The club’s light poles measure twenty-five feet. They are built on a concrete footing with the light source on top of the pole, exceeding the twenty-five-foot height restriction.

Diagrams of properly shielded lighting sources were displayed. The light sources show light being cast downward instead of outward. So, it was the determination of the Land Use Department that the lights were not properly shielded and were creating light glare spillover to adjacent properties.

One of the Palos Gun Club directors, Robert Buhs, stated they have the site plan for the gravel in and paid all the fees.

He said, in 1987, they bought the property in Frankfort and moved the club from Palos. The original clubhouse showed field lights on the print stamped by the Will County Building Department. However, they never obtained permits.

The club was receiving complaints about the glare and light spillover. So, they lowered the lights. Buhs stated that the closest house to the west is about a quarter-mile. However, neighbors contest that the entire facility is lit sending glare all directions.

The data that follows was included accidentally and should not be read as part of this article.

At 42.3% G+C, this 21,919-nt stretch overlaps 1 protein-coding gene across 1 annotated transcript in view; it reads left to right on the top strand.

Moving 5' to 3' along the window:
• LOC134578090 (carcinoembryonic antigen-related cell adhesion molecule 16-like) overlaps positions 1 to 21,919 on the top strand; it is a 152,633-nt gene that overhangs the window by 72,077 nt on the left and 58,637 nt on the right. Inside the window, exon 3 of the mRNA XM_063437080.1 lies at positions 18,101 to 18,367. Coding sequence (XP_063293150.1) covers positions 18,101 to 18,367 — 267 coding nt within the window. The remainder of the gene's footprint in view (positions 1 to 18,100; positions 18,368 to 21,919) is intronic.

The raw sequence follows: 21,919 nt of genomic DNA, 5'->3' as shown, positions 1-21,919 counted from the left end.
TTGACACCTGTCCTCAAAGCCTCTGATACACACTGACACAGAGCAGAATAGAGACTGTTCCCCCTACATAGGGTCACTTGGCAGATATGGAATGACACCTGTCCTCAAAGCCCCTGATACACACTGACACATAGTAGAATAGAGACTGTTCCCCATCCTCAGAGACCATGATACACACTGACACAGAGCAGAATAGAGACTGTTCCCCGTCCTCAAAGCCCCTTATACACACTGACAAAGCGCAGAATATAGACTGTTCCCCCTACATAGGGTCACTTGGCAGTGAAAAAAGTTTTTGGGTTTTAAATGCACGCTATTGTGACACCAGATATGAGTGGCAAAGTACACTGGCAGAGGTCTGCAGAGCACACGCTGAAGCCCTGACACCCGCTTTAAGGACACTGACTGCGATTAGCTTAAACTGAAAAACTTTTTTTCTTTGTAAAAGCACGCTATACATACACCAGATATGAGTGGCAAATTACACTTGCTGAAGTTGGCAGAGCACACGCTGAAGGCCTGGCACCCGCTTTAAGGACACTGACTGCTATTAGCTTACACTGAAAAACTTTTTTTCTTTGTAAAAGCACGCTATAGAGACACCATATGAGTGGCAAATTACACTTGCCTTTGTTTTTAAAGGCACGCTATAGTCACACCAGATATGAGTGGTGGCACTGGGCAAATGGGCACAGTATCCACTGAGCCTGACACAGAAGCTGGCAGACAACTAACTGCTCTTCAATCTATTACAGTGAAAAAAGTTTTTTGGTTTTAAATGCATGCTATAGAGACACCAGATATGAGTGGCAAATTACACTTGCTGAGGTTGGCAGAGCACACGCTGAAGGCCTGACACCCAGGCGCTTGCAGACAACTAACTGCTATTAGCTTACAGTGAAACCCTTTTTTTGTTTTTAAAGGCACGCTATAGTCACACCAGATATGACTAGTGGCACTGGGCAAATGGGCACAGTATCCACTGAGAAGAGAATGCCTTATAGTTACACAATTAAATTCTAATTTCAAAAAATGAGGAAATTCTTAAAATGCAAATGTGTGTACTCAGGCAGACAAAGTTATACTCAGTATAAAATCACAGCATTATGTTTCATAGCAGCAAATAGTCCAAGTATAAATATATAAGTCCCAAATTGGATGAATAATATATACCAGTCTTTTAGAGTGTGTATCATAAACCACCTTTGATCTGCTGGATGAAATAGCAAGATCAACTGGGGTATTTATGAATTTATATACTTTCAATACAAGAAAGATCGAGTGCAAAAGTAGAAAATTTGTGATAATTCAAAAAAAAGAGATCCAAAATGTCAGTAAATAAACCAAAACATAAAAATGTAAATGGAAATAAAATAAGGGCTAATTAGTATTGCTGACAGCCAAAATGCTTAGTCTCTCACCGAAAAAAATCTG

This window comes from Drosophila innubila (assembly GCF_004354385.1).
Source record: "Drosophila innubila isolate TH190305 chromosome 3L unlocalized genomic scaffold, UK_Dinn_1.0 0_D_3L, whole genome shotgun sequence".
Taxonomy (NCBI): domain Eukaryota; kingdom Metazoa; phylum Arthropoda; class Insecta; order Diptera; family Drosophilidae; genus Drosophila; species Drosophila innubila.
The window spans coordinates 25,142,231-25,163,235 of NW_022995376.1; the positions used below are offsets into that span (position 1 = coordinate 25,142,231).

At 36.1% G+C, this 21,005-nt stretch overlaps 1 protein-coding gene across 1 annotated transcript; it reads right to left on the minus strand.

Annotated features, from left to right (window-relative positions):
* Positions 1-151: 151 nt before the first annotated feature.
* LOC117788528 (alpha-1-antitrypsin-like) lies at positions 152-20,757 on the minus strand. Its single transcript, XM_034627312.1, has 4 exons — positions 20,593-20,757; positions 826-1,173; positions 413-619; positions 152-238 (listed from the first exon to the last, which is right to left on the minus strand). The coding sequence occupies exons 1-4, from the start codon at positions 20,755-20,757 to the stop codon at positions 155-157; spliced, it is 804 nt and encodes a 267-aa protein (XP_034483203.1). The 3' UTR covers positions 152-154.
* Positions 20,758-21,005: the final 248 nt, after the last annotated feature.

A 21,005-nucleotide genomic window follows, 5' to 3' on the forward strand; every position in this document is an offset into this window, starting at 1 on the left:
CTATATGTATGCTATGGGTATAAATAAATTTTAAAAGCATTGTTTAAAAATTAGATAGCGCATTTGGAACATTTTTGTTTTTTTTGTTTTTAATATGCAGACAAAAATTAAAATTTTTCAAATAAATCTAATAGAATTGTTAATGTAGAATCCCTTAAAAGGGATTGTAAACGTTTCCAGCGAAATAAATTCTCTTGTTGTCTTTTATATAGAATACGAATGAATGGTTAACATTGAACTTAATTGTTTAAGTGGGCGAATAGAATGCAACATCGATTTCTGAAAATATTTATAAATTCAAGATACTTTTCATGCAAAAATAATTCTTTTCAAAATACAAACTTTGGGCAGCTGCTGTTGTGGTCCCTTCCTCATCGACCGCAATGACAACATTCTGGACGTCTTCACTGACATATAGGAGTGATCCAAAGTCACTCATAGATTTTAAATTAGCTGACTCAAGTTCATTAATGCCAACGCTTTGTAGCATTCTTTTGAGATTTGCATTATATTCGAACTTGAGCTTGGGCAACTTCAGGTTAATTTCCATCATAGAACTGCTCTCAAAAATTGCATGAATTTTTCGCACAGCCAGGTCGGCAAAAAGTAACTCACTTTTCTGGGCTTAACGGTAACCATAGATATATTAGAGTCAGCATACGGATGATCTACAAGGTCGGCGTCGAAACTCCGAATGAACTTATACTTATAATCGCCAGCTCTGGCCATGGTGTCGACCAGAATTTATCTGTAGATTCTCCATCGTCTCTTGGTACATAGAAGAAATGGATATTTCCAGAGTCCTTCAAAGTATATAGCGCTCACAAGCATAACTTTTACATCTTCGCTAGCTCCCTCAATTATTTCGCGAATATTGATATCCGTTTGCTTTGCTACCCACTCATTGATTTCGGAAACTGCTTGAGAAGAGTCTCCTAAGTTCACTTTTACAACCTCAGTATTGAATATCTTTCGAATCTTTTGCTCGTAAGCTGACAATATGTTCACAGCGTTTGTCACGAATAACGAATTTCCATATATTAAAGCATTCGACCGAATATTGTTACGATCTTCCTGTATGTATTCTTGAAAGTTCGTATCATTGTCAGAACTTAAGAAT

Buhs said the poles are twenty-five feet on six inches of concrete.

Patrick Ruberry, an attorney and club member, pointed out that the section of the ordinance they are referring to was amended in January, and it expressly exempts agricultural area. So, the section he is referring to regarding light shields no longer applies to agricultural districts. He stated they want to position their equipment so that they are minimizing glare and spillover.

Ruberry said they have been a good neighbor. He believes they are within their rights to have the lights and to use them in the manner they are using them now.

John Vincent, who lives west of the sportsman’s club, said he was there on behalf of 131 residents that signed a petition because the Palos Sportsman’s Club lights are very intense and glaring to the residents. H

e said it impacts their quality of life immensely.

Planning and Zoning Chairman Vallone asked Vincent if there was a problem before the expansion on the south end of their property?

Vincent stated the pictures he presented to the commission were five of nine lights lit.